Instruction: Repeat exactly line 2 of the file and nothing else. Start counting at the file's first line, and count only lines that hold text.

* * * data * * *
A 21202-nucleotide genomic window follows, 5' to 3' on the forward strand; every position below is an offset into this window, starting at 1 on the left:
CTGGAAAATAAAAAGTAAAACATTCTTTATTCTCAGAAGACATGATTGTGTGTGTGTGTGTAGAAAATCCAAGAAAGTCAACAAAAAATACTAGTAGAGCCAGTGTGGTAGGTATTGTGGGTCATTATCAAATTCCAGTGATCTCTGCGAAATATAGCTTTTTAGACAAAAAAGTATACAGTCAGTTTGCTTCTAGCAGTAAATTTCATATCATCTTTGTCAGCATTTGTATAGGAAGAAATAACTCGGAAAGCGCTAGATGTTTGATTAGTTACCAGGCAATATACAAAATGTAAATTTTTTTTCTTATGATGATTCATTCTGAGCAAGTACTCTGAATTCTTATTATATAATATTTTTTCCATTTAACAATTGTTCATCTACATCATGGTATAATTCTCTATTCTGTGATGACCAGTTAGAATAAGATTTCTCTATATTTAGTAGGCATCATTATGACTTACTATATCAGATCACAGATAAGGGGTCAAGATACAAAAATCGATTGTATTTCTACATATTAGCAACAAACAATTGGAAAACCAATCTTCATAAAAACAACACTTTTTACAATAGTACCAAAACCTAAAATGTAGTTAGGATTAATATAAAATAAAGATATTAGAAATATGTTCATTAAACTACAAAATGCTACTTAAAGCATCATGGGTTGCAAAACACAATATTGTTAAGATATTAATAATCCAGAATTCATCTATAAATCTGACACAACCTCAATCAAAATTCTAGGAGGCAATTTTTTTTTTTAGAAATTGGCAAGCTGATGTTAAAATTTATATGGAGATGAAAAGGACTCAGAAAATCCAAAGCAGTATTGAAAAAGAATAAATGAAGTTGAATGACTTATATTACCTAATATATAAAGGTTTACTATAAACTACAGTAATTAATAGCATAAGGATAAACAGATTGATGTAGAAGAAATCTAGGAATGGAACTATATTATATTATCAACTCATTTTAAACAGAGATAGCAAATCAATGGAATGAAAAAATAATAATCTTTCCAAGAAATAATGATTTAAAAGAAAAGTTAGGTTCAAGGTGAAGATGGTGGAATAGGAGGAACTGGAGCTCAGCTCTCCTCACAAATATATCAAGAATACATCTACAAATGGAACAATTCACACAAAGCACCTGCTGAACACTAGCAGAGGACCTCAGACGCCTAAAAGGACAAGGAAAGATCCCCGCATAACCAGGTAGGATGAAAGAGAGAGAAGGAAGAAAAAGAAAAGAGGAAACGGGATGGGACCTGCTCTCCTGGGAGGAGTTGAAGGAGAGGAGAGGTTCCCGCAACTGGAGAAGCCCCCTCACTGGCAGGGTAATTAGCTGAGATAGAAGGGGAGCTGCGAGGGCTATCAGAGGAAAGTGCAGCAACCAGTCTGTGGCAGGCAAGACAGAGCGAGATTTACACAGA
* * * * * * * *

CTGGAAAATAAAAAGTAAAACATTCTTTATTCTCAGAAGACATGATTGTGTGTGTGTGTGTAGAAAATCCAAGAAAGTCAACAAAAAATACTAGTAGAGCCAGTGTGGTAGGTATTGTGGGTCATTATCAAATTCCAGTGATCTCTGCGAAATATAGCTTTTTAGACAAAAAAGTATACAGTCAGTTTGCTTCTAGCAGTAAATTTCATATCATCTTTGTCAGCATTTGTATAGGAAGAAATAACTCGGAAAGCGCTAGATGTTTGATTAGTTACCAGGCAATATACAAAATGTAAATTTTTTTTCTTATGATGATTCATTCTGAGCAAGTACTCTGAATTCTTATTATATAATATTTTTTCCATTTAACAATTGTTCATCTACATCATGGTATAATTCTCTATTCTGTGATGACCAGTTAGAATAAGATTTCTCTATATTTAGTAGGCATCATTATGACTTACTATATCAGATCACAGATAAGGGGTCAAGATACAAAAATCGATTGTATTTCTACATATTAGCAACAAACAATTGGAAAACCAATCTTCATAAAAACAACACTTTTTACAATAGTACCAAAACCTAAAATGTAGTTAGGATTAATATAAAATAAAGATATTAGAAATATGTTCATTAAACTACAAAATGCTACTTAAAGCATCATGGGTTGCAAAACACAATATTGTTAAGATATTAATAATCCAGAATTCATCTATAAATCTGACACAACCTCAATCAAAATTCTAGGAGGCAATTTTTTTTTTTAGAAATTGGCAAGCTGATGTTAAAATTTATATGGAGATGAAAAGGACTCAGAAAATCCAAAGCAGTATTGAAAAAGAATAAATGAAGTTGAATGACTTATATTACCTAATATATAAAGGTTTACTATAAACTACAGTAATTAATAGCATAAGGATAAACAGATTGATGTAGAAGAAATCTAGGAATGGAACTATATTATATTATCAACTCATTTTAAACAGAGATAGCAAATCAATGGAATGAAAAAATAATAATCTTTCCAAGAAATAATGATTTAAAAGAAAAGTTAGGTTCAAGGTGAAGATGGTGGAATAGGAGGAACTGGAGCTCAGCTCTCCTCACAAATATATCAAGAATACATCTACAAATGGAACAATTCACACAAAGCACCTGCTGAACACTAGCAGAGGACCTCAGACGCCTAAAAGGACAAGGAAAGATCCCCGCATAACCAGGTAGGATGAAAGAGAGAGAAGGAAGAAAAAGAAAAGAGGAAACGGGATGGGACCTGCTCTCCTGGGAGGAGTTGAAGGAGAGGAGAGGTTCCCGCAACTGGAGAAGCCCCCTCACTGGCAGGGTAATTAGCTGAGATAGAAGGGGAGCTGCGAGGGCTATCAGAGGAAAGTGCAGCAACCAGTCTGTGGCAGGCAAGACAGAGCGAGATTTACACAGA